My goal this year: to make all of my holiday gifts. Didn't we all do this as a child? I remember one year proudly giving my mother a clay triceratops from summer camp. Then there was that rabbit that I glazed in eighth-grade art class... Whatever happened to those simpler days? Where is that rabbit?
I know that I'm good at baking, at crafting, and at doing projects. For example, I designed a classroom activity called "Pancake Lab." My students went to my new blog, www.che-gallup.blogspot.com, and read the recipes for DIY Pancakes. They picked their favorite and we began mixing the next day. If you are going to make the DIY Pancakes with children, or if you want to mail them, then I would suggest exchanging the clean jar and lid for a quart-sized zip-lock bag. It doesn't look as pretty, but it avoids the whole breakable glass thing.
Another project was making cards and gift tags with my writing group. Normally, we spend our Saturday mornings once a month with just paper and pen, but this last meeting we got hands-on with stamps, scissors, and glue. These two activities should be enough to provide gifts for most of my friends and family.
The next challenge will be gifting for my Secret Santa recipient at work. Now that everyone is onto my pancakes, I'm not sure that I should risk it (at least not until the last day; it would be unfair to deprive him/her). What Secret Santa gifts could I bestow? Home made cookies... I could make a couple of batches ahead of time, freeze them in individual-sized baggies, and then defrost them overnight. What about crochet? I make a mean doily. Last year I made cool rainbow-striped pencils with purple feathers attached to the ends. She sure was surprised - I don't think it was on her "favorite things" list.
Luckily my mother is easy - she's not doing gifts this year, so we're going to spend New Year's Day rolling vegetarian tamales.
My pet idea for next year is to create a calendar with recipes, photos of food, and personalized comments for friends and family. I should have enough columns written for the Gallup Journey to start putting it together early. Making calendars is ridiculously easy with Microsoft Publisher, and almost any kind of photos (if high quality) can be adapted. Photos of your children, for example, would make a great gift for grandparents. I was also thinking of a travel calendar. My SO (significant other) and I travel so much, that we probably have something for each month. If we included mileage, hotels and/or restaurants, it would be almost like a travel guide.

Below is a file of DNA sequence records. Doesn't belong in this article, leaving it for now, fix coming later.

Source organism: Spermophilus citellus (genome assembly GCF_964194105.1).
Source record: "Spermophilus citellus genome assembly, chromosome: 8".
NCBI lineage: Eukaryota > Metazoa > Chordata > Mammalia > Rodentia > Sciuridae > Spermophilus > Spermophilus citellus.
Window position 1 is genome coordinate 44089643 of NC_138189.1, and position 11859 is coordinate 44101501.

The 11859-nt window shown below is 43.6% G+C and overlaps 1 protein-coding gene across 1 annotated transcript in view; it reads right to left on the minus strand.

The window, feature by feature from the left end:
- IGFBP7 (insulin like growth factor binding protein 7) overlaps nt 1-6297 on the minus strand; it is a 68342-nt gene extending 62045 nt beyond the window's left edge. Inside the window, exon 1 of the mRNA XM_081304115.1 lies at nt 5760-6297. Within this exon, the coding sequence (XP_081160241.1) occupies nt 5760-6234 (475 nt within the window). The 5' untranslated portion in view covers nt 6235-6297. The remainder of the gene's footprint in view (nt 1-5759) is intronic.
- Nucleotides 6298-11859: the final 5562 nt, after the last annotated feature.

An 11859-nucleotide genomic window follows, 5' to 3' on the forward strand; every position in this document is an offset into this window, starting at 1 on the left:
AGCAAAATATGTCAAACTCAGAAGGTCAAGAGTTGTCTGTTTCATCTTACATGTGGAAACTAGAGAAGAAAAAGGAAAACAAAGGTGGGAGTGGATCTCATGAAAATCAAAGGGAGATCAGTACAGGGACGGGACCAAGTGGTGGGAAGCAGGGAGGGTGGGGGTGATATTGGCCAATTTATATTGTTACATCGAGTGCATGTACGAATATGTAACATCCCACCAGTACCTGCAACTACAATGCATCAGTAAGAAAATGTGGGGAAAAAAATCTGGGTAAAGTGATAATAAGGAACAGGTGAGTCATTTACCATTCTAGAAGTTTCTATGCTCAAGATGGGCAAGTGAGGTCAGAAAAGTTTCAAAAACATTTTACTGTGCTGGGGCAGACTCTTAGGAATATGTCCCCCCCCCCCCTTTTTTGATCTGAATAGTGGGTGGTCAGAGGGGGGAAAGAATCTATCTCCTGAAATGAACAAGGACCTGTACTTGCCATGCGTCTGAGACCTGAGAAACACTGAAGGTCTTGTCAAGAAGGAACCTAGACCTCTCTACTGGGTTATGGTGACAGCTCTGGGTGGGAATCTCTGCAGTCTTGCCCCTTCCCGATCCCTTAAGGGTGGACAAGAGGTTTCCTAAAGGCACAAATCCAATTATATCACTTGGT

There still is the Christmas Stocking. I'm not sure if we can do a completely DIY stocking. But, wait, does it matter if someone else makes it? What if I promise to make it hand made, but not necessarily by my hands? I could go on Etsy. That would be brilliant. Most of their stock is affordable, as well as original. And, it's giving a leg up to the hard-working small business people of America.
Then, there's always a jar of salsa from Care 66. For less than $50, it's home made, delicious, and supports our community.
Okay, so here's the list:
Great Gifts for Cheap
5. Make your own holiday cards or letters (For free, send out holiday e-mails).
4. Wash out spaghetti and salsa jars, soaking off labels, and repackage with DIY Pancake mix or fresh cookies.
3. Buy a jar of Care 66 salsa (Makeshift Galleries on Coal St.).
2. Shop Etsy for great, hand made items.
1. Print out photographs at Walgreens (http://photo.walgreens.com/) and arrange in a tiny photo album from Big Lots.
Any other ideas?